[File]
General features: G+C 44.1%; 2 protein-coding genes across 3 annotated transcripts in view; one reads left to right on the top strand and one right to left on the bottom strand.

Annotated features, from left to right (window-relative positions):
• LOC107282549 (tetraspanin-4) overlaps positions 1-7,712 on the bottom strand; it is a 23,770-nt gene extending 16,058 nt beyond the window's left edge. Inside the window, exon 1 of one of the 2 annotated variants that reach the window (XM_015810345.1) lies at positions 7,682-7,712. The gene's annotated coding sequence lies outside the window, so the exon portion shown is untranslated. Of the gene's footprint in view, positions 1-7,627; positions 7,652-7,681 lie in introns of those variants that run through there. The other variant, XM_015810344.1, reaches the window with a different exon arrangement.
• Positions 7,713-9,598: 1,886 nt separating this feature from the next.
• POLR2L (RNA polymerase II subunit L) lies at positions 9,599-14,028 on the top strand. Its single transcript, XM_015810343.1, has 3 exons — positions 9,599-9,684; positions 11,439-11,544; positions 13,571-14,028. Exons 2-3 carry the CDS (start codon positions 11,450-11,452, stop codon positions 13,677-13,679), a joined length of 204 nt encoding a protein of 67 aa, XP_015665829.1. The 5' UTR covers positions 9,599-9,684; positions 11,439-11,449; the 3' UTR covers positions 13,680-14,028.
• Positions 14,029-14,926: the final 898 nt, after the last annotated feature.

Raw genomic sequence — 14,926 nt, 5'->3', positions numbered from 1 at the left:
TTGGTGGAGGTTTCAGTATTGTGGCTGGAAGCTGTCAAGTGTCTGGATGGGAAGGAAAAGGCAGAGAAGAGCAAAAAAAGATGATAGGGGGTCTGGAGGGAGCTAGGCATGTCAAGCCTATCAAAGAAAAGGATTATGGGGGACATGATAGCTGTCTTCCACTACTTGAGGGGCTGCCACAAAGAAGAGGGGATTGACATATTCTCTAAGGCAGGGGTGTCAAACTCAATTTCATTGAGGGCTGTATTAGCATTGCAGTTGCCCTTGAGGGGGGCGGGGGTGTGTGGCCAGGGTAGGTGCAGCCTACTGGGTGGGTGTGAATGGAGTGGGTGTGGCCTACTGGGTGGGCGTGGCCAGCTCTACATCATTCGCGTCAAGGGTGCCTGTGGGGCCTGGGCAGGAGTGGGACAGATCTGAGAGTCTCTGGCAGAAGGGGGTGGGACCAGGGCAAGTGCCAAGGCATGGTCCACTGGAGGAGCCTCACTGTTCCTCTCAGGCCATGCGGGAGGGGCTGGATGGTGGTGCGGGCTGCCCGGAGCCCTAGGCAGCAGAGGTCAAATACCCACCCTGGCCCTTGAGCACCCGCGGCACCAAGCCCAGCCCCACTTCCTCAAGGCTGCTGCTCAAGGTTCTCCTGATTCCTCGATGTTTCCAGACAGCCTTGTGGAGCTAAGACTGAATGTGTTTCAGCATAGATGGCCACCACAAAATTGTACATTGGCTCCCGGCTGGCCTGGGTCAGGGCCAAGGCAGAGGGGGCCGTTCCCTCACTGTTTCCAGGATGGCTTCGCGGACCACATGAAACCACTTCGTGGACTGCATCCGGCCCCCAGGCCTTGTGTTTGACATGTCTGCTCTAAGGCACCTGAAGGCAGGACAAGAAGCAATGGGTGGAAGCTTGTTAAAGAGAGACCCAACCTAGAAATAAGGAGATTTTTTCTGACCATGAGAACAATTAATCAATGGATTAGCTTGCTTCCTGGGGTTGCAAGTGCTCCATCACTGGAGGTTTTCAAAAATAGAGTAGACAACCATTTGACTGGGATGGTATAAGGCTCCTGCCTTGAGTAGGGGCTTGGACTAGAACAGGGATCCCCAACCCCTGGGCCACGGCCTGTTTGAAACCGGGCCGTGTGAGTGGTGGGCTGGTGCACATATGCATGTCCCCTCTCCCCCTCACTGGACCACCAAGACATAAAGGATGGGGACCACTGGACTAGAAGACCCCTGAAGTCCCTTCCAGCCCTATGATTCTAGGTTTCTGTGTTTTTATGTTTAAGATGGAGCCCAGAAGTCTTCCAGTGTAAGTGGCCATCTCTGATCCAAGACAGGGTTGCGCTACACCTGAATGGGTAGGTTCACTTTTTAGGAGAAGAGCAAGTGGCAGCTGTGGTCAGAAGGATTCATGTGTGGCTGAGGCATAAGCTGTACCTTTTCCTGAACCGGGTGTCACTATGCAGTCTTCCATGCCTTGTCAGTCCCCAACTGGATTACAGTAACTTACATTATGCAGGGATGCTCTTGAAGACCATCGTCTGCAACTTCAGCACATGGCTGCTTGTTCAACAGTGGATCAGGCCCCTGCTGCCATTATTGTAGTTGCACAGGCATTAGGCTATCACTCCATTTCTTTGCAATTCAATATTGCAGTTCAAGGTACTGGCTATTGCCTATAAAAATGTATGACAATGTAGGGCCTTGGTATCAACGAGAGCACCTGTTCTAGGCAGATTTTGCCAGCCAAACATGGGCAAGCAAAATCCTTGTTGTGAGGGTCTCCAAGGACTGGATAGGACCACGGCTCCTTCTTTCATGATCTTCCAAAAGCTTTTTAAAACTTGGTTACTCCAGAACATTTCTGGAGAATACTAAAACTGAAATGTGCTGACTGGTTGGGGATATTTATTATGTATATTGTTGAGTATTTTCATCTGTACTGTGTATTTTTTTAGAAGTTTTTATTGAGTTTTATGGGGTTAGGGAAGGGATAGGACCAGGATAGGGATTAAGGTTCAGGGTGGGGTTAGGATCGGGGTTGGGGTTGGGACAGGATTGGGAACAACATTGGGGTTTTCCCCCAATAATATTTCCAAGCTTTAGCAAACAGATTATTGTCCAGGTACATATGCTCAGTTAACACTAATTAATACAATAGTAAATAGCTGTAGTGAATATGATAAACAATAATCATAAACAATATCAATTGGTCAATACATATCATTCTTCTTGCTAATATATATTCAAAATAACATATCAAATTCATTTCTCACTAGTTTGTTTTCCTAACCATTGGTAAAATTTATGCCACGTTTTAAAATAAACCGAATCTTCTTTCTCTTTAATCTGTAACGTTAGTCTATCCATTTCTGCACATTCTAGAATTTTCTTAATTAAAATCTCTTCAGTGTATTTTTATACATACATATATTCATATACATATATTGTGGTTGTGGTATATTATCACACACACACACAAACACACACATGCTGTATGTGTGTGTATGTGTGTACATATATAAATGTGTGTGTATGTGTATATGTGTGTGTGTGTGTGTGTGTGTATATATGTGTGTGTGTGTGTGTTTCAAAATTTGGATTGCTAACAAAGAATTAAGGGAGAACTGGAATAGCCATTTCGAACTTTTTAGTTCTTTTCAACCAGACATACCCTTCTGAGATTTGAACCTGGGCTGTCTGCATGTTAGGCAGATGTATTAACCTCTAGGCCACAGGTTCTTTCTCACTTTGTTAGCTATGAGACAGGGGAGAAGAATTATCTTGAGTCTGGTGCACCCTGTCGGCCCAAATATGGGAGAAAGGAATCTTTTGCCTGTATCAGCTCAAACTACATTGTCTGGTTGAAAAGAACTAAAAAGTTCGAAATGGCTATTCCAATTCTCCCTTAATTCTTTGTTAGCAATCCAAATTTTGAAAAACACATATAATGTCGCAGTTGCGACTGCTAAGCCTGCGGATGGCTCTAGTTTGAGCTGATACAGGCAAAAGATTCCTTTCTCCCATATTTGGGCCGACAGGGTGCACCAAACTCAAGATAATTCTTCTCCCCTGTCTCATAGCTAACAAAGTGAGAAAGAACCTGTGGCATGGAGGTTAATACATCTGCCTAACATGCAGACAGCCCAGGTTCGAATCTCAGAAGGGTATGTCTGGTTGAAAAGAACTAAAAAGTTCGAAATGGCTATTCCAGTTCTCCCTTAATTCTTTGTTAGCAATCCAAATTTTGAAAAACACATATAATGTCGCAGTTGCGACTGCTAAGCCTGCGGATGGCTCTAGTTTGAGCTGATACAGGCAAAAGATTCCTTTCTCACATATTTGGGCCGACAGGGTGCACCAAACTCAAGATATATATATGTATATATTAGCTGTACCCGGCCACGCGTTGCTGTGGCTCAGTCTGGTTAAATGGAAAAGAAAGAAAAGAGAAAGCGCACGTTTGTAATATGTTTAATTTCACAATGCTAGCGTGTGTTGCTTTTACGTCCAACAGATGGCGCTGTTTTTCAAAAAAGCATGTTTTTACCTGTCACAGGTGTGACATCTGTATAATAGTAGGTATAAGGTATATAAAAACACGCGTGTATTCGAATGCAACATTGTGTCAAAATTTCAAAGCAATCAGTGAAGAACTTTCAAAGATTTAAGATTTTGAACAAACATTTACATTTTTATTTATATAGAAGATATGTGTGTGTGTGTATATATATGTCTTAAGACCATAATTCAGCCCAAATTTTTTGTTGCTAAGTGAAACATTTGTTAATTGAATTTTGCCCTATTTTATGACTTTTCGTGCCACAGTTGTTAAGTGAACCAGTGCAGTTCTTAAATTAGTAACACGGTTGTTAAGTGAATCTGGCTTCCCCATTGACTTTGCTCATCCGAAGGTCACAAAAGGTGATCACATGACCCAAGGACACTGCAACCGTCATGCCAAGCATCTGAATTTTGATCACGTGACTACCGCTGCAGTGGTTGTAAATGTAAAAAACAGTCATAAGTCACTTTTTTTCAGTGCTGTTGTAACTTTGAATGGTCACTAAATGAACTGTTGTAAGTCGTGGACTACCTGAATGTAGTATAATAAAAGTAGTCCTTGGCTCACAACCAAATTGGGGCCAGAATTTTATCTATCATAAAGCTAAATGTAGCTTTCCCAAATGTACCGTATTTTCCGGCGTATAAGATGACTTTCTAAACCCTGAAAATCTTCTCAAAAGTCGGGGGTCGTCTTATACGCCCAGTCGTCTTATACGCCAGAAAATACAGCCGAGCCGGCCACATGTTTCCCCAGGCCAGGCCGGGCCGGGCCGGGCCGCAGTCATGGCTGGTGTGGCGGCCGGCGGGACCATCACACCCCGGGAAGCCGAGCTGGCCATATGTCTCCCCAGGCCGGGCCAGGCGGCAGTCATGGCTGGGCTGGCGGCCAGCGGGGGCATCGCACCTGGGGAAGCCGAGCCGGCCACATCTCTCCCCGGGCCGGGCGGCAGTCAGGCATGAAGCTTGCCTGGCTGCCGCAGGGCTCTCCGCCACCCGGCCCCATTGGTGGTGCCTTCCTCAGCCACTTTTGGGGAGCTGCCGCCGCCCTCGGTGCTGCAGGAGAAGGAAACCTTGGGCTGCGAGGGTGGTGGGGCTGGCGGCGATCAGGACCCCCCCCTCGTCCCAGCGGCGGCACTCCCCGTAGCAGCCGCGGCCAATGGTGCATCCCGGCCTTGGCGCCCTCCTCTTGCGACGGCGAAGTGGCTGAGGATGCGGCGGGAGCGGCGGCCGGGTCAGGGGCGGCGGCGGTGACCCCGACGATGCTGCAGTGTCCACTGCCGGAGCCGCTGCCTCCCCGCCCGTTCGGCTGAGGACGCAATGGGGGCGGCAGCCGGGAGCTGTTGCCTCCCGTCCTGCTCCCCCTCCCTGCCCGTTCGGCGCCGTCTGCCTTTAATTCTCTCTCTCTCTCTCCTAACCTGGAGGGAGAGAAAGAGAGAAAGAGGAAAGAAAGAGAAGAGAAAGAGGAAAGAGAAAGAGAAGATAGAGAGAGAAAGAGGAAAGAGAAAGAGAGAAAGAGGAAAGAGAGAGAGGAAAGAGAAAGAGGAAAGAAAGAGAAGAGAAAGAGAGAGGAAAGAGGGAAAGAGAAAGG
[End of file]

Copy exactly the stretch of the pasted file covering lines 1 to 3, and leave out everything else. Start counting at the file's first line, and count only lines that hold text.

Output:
General features: G+C 44.1%; 2 protein-coding genes across 3 annotated transcripts in view; one reads left to right on the top strand and one right to left on the bottom strand.

Annotated features, from left to right (window-relative positions):
• LOC107282549 (tetraspanin-4) overlaps positions 1-7,712 on the bottom strand; it is a 23,770-nt gene extending 16,058 nt beyond the window's left edge. Inside the window, exon 1 of one of the 2 annotated variants that reach the window (XM_015810345.1) lies at positions 7,682-7,712. The gene's annotated coding sequence lies outside the window, so the exon portion shown is untranslated. Of the gene's footprint in view, positions 1-7,627; positions 7,652-7,681 lie in introns of those variants that run through there. The other variant, XM_015810344.1, reaches the window with a different exon arrangement.